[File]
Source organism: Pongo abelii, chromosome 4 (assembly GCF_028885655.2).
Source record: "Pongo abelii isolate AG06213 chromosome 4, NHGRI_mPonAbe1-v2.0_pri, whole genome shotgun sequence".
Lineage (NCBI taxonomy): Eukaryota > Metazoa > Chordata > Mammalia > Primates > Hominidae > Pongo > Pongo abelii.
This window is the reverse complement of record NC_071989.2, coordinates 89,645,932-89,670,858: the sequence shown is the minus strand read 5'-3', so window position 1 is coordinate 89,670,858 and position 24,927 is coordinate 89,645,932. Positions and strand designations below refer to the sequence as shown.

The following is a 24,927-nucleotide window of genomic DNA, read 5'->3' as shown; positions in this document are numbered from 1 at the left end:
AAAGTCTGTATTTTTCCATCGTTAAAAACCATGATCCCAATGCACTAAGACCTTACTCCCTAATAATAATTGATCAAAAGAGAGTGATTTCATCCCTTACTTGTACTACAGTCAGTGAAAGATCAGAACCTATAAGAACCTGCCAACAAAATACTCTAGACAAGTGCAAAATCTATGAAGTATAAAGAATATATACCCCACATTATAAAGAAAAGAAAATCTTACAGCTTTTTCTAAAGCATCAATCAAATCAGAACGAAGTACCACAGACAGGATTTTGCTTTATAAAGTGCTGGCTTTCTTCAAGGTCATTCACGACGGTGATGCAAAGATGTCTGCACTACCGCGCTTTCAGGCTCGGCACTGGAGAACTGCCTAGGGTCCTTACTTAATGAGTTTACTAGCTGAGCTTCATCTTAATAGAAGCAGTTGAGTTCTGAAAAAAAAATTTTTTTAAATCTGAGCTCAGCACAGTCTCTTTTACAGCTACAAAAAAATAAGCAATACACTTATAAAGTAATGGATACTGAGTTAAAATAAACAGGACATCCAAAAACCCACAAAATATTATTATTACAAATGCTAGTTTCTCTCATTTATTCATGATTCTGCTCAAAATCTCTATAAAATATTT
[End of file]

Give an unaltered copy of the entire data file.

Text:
Source organism: Pongo abelii, chromosome 4 (assembly GCF_028885655.2).
Source record: "Pongo abelii isolate AG06213 chromosome 4, NHGRI_mPonAbe1-v2.0_pri, whole genome shotgun sequence".
Lineage (NCBI taxonomy): Eukaryota > Metazoa > Chordata > Mammalia > Primates > Hominidae > Pongo > Pongo abelii.
This window is the reverse complement of record NC_071989.2, coordinates 89,645,932-89,670,858: the sequence shown is the minus strand read 5'-3', so window position 1 is coordinate 89,670,858 and position 24,927 is coordinate 89,645,932. Positions and strand designations below refer to the sequence as shown.

The following is a 24,927-nucleotide window of genomic DNA, read 5'->3' as shown; positions in this document are numbered from 1 at the left end:
AAAGTCTGTATTTTTCCATCGTTAAAAACCATGATCCCAATGCACTAAGACCTTACTCCCTAATAATAATTGATCAAAAGAGAGTGATTTCATCCCTTACTTGTACTACAGTCAGTGAAAGATCAGAACCTATAAGAACCTGCCAACAAAATACTCTAGACAAGTGCAAAATCTATGAAGTATAAAGAATATATACCCCACATTATAAAGAAAAGAAAATCTTACAGCTTTTTCTAAAGCATCAATCAAATCAGAACGAAGTACCACAGACAGGATTTTGCTTTATAAAGTGCTGGCTTTCTTCAAGGTCATTCACGACGGTGATGCAAAGATGTCTGCACTACCGCGCTTTCAGGCTCGGCACTGGAGAACTGCCTAGGGTCCTTACTTAATGAGTTTACTAGCTGAGCTTCATCTTAATAGAAGCAGTTGAGTTCTGAAAAAAAAATTTTTTTAAATCTGAGCTCAGCACAGTCTCTTTTACAGCTACAAAAAAATAAGCAATACACTTATAAAGTAATGGATACTGAGTTAAAATAAACAGGACATCCAAAAACCCACAAAATATTATTATTACAAATGCTAGTTTCTCTCATTTATTCATGATTCTGCTCAAAATCTCTATAAAATATTT